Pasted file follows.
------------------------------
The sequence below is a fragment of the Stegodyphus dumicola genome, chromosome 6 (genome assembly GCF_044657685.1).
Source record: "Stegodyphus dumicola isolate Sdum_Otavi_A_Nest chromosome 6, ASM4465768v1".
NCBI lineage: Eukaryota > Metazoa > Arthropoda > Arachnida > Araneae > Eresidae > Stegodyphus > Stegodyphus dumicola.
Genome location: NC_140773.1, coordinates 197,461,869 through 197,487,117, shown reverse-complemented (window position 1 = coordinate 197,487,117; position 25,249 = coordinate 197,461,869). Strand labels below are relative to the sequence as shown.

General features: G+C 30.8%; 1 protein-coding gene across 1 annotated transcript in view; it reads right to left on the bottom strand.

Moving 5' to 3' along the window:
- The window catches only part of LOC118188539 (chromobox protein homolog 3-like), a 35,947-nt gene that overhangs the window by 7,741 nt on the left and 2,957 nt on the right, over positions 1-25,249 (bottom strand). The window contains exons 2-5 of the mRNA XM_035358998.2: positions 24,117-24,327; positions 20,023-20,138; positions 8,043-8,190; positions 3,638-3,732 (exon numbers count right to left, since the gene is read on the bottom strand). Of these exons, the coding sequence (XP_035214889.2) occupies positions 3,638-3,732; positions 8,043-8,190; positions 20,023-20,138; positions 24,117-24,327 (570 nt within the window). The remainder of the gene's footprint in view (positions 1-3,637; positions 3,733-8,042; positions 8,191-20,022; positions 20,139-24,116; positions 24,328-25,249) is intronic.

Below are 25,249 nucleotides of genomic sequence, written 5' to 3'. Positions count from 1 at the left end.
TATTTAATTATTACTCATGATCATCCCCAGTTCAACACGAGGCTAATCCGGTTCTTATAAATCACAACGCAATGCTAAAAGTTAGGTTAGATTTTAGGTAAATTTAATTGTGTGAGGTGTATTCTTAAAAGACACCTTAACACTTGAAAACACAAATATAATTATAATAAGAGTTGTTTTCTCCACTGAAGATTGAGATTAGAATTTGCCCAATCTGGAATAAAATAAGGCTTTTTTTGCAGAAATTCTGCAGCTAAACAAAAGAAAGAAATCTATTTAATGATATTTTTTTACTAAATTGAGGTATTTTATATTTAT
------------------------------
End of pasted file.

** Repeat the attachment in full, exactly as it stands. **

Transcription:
The sequence below is a fragment of the Stegodyphus dumicola genome, chromosome 6 (genome assembly GCF_044657685.1).
Source record: "Stegodyphus dumicola isolate Sdum_Otavi_A_Nest chromosome 6, ASM4465768v1".
NCBI lineage: Eukaryota > Metazoa > Arthropoda > Arachnida > Araneae > Eresidae > Stegodyphus > Stegodyphus dumicola.
Genome location: NC_140773.1, coordinates 197,461,869 through 197,487,117, shown reverse-complemented (window position 1 = coordinate 197,487,117; position 25,249 = coordinate 197,461,869). Strand labels below are relative to the sequence as shown.

General features: G+C 30.8%; 1 protein-coding gene across 1 annotated transcript in view; it reads right to left on the bottom strand.

Moving 5' to 3' along the window:
- The window catches only part of LOC118188539 (chromobox protein homolog 3-like), a 35,947-nt gene that overhangs the window by 7,741 nt on the left and 2,957 nt on the right, over positions 1-25,249 (bottom strand). The window contains exons 2-5 of the mRNA XM_035358998.2: positions 24,117-24,327; positions 20,023-20,138; positions 8,043-8,190; positions 3,638-3,732 (exon numbers count right to left, since the gene is read on the bottom strand). Of these exons, the coding sequence (XP_035214889.2) occupies positions 3,638-3,732; positions 8,043-8,190; positions 20,023-20,138; positions 24,117-24,327 (570 nt within the window). The remainder of the gene's footprint in view (positions 1-3,637; positions 3,733-8,042; positions 8,191-20,022; positions 20,139-24,116; positions 24,328-25,249) is intronic.

Below are 25,249 nucleotides of genomic sequence, written 5' to 3'. Positions count from 1 at the left end.
TATTTAATTATTACTCATGATCATCCCCAGTTCAACACGAGGCTAATCCGGTTCTTATAAATCACAACGCAATGCTAAAAGTTAGGTTAGATTTTAGGTAAATTTAATTGTGTGAGGTGTATTCTTAAAAGACACCTTAACACTTGAAAACACAAATATAATTATAATAAGAGTTGTTTTCTCCACTGAAGATTGAGATTAGAATTTGCCCAATCTGGAATAAAATAAGGCTTTTTTTGCAGAAATTCTGCAGCTAAACAAAAGAAAGAAATCTATTTAATGATATTTTTTTACTAAATTGAGGTATTTTATATTTAT